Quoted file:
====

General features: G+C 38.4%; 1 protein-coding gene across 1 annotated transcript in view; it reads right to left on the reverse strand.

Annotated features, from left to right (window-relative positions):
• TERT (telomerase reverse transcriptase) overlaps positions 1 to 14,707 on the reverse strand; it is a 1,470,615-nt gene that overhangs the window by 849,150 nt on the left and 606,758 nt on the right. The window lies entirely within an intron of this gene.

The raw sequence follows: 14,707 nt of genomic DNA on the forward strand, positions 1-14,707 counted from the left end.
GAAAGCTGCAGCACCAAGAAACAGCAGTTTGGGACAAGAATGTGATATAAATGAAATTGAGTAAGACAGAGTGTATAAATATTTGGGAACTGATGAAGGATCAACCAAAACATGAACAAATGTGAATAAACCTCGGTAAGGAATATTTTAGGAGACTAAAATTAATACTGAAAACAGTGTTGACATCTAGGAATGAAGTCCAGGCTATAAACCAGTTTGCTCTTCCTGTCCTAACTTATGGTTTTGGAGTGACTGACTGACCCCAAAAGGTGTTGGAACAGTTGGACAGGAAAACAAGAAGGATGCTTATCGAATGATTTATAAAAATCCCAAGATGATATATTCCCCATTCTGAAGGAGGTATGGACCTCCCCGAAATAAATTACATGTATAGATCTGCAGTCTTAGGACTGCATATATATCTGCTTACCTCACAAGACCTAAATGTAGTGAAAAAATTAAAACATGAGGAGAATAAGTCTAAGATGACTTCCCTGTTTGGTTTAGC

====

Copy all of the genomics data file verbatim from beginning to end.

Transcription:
General features: G+C 38.4%; 1 protein-coding gene across 1 annotated transcript in view; it reads right to left on the reverse strand.

Annotated features, from left to right (window-relative positions):
• TERT (telomerase reverse transcriptase) overlaps positions 1 to 14,707 on the reverse strand; it is a 1,470,615-nt gene that overhangs the window by 849,150 nt on the left and 606,758 nt on the right. The window lies entirely within an intron of this gene.

The raw sequence follows: 14,707 nt of genomic DNA on the forward strand, positions 1-14,707 counted from the left end.
GAAAGCTGCAGCACCAAGAAACAGCAGTTTGGGACAAGAATGTGATATAAATGAAATTGAGTAAGACAGAGTGTATAAATATTTGGGAACTGATGAAGGATCAACCAAAACATGAACAAATGTGAATAAACCTCGGTAAGGAATATTTTAGGAGACTAAAATTAATACTGAAAACAGTGTTGACATCTAGGAATGAAGTCCAGGCTATAAACCAGTTTGCTCTTCCTGTCCTAACTTATGGTTTTGGAGTGACTGACTGACCCCAAAAGGTGTTGGAACAGTTGGACAGGAAAACAAGAAGGATGCTTATCGAATGATTTATAAAAATCCCAAGATGATATATTCCCCATTCTGAAGGAGGTATGGACCTCCCCGAAATAAATTACATGTATAGATCTGCAGTCTTAGGACTGCATATATATCTGCTTACCTCACAAGACCTAAATGTAGTGAAAAAATTAAAACATGAGGAGAATAAGTCTAAGATGACTTCCCTGTTTGGTTTAGC